Late last week, the Atlanta Journal Constitution published a piece highlighting a recent effort at Atlanta Public Schools to hire 17 "school business managers." These managers would handle the business side of school operations, things like transportation, food service, budgeting, etc., which would then free principals from overseeing these tasks. Principals would also receive coaching and training to help them spend more time with teachers and students.
The program is an outgrowth of Wallace's earlier SAM work and underscores the core findings of so much of our school leadership work: Principals who have time to guide teachers and strengthen instruction can dramatically influence a school. How well principals lead is a top factor in whether teachers stay or leave, and the principal’s role is second only to teachers in terms of the impact on student learning, said Jody Spiro, director of education leadership for the Wallace Foundation.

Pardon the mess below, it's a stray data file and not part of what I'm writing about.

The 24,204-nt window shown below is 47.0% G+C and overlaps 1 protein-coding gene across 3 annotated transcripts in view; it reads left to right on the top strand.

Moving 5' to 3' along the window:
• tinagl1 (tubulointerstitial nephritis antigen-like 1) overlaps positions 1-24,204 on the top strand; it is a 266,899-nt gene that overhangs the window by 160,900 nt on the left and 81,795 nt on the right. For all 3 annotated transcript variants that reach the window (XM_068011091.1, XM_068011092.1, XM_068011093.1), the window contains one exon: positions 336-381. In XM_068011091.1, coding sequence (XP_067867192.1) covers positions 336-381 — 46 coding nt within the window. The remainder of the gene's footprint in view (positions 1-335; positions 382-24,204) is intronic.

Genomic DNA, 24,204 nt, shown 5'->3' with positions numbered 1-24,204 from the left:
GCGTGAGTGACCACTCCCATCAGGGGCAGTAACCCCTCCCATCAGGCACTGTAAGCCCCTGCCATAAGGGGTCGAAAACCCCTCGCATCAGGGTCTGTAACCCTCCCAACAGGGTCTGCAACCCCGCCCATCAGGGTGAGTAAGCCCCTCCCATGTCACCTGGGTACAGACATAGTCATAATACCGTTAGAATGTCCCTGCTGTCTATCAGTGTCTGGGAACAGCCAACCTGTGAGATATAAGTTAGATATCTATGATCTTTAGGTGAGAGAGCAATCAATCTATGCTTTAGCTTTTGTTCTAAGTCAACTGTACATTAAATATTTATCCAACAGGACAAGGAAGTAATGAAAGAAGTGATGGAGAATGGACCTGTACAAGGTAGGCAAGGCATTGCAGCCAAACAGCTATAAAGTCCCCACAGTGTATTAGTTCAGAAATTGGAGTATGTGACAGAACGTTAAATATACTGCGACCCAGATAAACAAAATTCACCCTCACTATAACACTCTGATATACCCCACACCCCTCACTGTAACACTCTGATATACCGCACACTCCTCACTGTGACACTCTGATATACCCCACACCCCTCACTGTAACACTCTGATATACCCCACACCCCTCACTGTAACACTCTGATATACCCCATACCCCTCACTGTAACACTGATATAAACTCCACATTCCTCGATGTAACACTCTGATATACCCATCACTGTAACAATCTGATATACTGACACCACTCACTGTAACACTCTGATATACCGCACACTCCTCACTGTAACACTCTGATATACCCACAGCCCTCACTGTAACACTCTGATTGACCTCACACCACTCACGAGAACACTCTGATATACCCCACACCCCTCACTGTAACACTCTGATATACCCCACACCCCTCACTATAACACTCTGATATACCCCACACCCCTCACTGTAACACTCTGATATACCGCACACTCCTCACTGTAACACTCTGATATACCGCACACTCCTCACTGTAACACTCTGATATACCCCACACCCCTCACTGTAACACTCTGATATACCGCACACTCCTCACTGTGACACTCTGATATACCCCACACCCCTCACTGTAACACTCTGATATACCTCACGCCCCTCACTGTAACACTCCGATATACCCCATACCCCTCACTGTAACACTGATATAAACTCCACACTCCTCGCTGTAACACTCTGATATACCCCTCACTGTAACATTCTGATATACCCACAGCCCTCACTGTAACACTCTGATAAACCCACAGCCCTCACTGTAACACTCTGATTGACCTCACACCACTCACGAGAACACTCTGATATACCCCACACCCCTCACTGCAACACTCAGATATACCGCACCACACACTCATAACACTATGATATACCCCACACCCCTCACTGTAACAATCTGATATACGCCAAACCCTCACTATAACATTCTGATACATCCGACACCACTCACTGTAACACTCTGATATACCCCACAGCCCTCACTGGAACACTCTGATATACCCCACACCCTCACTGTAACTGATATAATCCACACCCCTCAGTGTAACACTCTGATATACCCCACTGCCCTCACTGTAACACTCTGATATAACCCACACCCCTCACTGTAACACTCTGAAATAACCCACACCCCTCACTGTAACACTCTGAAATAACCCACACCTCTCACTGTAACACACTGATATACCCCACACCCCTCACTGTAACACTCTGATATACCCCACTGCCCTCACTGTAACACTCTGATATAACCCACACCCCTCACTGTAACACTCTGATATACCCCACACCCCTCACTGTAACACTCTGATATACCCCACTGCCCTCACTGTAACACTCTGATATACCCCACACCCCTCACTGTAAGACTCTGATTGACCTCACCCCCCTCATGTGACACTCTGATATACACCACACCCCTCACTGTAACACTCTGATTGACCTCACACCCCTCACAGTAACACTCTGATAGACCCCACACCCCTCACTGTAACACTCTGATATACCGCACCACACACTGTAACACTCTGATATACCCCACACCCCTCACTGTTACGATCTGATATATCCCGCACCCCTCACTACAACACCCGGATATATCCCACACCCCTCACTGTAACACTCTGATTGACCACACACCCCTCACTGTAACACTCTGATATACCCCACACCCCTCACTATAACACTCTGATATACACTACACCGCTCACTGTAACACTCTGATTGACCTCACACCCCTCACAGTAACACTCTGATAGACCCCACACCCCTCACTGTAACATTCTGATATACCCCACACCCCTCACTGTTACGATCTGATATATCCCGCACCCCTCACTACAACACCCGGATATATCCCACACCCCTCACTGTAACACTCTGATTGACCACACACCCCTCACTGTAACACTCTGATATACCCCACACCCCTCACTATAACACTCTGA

"Principals are really, really crucial for school improvement and student achievement, but that means not being a superhero. A lot of people have this image in their head of the principal being a superhero. That’s what Hollywood portrays, and that, in fact, is a sure route to burnout," said Spiro.